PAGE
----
Call when it is safe for me to come home.'

Nov 24, 2013

Green Eyes --- Part II (This is heaven) (Chapter 2, teaser)

Last Monday we talked about the beginning of Part II of the Green Eyes, and Tuesday we began to write. We have to prepare the ground for a triangle (Am: ménage, if you didn't know (we didn't) --- in French it means "household") a triangle of John, Alex, and Ben. It's tough going, there are lots of distractions, but we have a reasonable draft now, and here are two fragments.

______________________

Let me think. ‘The happy ending is over now,’ I think. I look askance at Alex’s rippled abs (he’s still holding the T-shirt in his hand, it’s hot already, we’re sweaty of course), let my eyes travel to his pelvis region, then back up along his lithe, sleekly muscled torso, the elongated neck, the boyish profile. He has grown an inch or two since his felo de se. He feels my eyes on his Latino skin, I know.

The gay beach of Rehoboth Beach, DE, the model for Georgia Beach

“The happy ending is over now,” I say after a while.
“Don’t say that,” he replies, “Happy endings can’t end.”
“I wish it were true.”
“It is true. It’s true for the best of all possibly reasons.”
“I’d settle for any reason at this moment.”
“The power of subsumption.”
“Huh?”
“Happy endings can’t end since endings ended already. They are part and parcel of endings in general.”
“Sheer semantics,” I say.
“Right,” he says, “sheer semantics. Rooted in meaning of the word ‘end’.”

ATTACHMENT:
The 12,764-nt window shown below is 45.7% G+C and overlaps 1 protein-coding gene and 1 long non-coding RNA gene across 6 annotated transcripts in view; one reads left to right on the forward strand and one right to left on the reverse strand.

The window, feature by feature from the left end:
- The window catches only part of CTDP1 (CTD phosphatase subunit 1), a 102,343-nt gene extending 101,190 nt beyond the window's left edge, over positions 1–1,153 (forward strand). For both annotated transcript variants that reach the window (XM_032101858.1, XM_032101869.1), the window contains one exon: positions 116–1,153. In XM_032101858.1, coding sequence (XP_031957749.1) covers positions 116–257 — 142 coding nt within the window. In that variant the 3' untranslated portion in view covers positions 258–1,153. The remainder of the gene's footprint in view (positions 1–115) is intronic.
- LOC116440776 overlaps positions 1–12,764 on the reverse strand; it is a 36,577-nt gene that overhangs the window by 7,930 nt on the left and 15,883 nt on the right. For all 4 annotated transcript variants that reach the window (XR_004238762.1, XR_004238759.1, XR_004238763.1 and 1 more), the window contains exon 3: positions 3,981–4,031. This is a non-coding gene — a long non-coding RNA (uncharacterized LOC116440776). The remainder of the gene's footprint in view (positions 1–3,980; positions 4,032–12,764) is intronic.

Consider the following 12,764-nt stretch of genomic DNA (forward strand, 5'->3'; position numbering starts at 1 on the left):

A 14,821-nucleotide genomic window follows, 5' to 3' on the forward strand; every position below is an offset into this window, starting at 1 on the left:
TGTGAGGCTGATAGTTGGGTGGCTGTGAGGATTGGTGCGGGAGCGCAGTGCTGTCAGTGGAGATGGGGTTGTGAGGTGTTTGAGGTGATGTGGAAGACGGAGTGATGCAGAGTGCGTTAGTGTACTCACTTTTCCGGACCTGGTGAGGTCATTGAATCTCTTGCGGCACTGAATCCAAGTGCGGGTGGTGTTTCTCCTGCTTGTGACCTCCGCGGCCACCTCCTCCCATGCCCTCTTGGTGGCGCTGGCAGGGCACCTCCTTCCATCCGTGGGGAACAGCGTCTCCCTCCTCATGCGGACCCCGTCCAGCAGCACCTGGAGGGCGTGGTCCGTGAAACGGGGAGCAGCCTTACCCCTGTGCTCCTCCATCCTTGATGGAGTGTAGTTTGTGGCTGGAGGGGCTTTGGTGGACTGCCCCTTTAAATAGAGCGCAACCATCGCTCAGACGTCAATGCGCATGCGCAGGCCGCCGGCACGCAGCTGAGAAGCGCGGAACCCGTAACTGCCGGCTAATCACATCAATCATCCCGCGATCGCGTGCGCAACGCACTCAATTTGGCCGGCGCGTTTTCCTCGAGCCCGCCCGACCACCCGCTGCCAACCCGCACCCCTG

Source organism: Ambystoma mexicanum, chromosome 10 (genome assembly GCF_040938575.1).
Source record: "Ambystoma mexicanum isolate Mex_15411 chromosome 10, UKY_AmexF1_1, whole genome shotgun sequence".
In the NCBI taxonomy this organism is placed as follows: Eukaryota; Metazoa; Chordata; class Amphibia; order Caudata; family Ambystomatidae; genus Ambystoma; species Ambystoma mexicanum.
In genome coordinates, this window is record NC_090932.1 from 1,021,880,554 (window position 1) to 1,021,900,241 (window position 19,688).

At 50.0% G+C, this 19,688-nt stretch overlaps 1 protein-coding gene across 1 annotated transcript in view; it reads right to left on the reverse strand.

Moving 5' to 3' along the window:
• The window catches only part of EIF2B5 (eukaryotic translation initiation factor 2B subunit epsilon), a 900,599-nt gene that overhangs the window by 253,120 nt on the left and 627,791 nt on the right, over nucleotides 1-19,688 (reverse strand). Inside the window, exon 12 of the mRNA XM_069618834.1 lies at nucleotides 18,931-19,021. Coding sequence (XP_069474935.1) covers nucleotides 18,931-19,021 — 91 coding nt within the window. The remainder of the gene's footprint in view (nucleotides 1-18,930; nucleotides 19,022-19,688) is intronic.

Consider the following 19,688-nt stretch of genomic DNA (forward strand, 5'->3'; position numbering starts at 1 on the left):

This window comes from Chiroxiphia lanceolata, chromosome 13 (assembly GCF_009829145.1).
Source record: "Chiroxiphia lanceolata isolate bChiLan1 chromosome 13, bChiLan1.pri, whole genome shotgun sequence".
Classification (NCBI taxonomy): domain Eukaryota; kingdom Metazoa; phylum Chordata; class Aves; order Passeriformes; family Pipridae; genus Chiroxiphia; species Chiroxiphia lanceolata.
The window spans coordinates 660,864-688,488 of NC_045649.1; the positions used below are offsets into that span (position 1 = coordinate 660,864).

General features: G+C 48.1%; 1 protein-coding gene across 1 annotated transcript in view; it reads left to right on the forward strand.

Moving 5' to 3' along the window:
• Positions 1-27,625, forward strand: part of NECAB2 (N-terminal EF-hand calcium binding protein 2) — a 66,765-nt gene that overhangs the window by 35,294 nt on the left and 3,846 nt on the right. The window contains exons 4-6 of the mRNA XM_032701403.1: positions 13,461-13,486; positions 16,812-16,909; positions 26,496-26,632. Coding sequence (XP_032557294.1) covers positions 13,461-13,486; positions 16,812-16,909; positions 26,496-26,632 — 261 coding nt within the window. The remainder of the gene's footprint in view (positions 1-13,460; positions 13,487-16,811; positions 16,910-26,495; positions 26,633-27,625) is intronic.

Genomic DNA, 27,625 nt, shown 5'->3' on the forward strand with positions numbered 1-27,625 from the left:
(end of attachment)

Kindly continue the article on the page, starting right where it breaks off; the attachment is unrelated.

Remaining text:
“Well, you know what I mean.”
“Okay,” he says and puts his arm around my shoulder. He’s conceding the point. For once.

Well, no. “The power of subsumption,” he regroups, rolls his head, and gives me this new look with his emerald eyes, the bad-boy-post-felo-de-se-look that signals the defeat of his depression.

Sunday matinée



Yes, it's a fox. We met him/her a few days ago in the Esterel park nearby, perhaps one klick from the house. The picture was taken by Seong-gon, our friend from Jeju, Korea. 

Nov 19, 2013

Erosion



Heavy rains washed a lot of debris into the sea this morning---the stream ends up in the left corner, next to the marina---and you can see the border between the muddy rain water and the sea water. 


Interesting, isn't it?

And while we are at it...our Korean in-laws are still visiting...

Nov 18, 2013

Green Eyes --- Part II (This is heaven) (Chapter II, outline)

Yes, folks, the Green Eyes end with the words "I'm ticklish," spoken by Albert, the beach bear from the opening of the first part.  He had used the same words in Chapter Three ("Sex on the beach") to drag John into a brief, hand-driven session between the sheets (or towels). He's repeating himself for a reason now, and Alex, in the opening lines of Part II, will somehow suggest to a taken-aback John that Albert has a point and should be accommodated. Another unprintable chapter will be written and relegated to an appendix and replaced by a flat summary of the events related there, events which are as predictable in their totality as they are unpredictable in their microstructure, thus faithfully replicating the structure of the universe --- we simply can't settle for less when it comes to graphic sex.

Gay Beach, Rehoboth Beach, DE...

...which serves as model for the gay beach of Georgia Beach